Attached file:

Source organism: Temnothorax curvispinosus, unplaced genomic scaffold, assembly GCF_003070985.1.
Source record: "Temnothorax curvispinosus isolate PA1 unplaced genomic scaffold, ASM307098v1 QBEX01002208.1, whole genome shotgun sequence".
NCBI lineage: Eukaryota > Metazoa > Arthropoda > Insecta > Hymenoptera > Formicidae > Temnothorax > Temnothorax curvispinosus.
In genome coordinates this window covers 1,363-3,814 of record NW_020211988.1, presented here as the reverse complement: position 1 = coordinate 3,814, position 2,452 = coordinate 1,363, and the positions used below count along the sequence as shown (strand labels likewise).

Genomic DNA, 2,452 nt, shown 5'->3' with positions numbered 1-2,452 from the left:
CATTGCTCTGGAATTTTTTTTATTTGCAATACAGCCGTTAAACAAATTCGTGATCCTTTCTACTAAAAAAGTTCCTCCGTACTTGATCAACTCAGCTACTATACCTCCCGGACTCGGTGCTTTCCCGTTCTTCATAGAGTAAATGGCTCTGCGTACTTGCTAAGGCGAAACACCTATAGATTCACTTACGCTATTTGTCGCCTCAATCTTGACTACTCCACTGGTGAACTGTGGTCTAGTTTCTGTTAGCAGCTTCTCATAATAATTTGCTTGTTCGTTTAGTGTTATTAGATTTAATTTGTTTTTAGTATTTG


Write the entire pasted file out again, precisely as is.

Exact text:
Source organism: Temnothorax curvispinosus, unplaced genomic scaffold, assembly GCF_003070985.1.
Source record: "Temnothorax curvispinosus isolate PA1 unplaced genomic scaffold, ASM307098v1 QBEX01002208.1, whole genome shotgun sequence".
NCBI lineage: Eukaryota > Metazoa > Arthropoda > Insecta > Hymenoptera > Formicidae > Temnothorax > Temnothorax curvispinosus.
In genome coordinates this window covers 1,363-3,814 of record NW_020211988.1, presented here as the reverse complement: position 1 = coordinate 3,814, position 2,452 = coordinate 1,363, and the positions used below count along the sequence as shown (strand labels likewise).

Genomic DNA, 2,452 nt, shown 5'->3' with positions numbered 1-2,452 from the left:
CATTGCTCTGGAATTTTTTTTATTTGCAATACAGCCGTTAAACAAATTCGTGATCCTTTCTACTAAAAAAGTTCCTCCGTACTTGATCAACTCAGCTACTATACCTCCCGGACTCGGTGCTTTCCCGTTCTTCATAGAGTAAATGGCTCTGCGTACTTGCTAAGGCGAAACACCTATAGATTCACTTACGCTATTTGTCGCCTCAATCTTGACTACTCCACTGGTGAACTGTGGTCTAGTTTCTGTTAGCAGCTTCTCATAATAATTTGCTTGTTCGTTTAGTGTTATTAGATTTAATTTGTTTTTAGTATTTG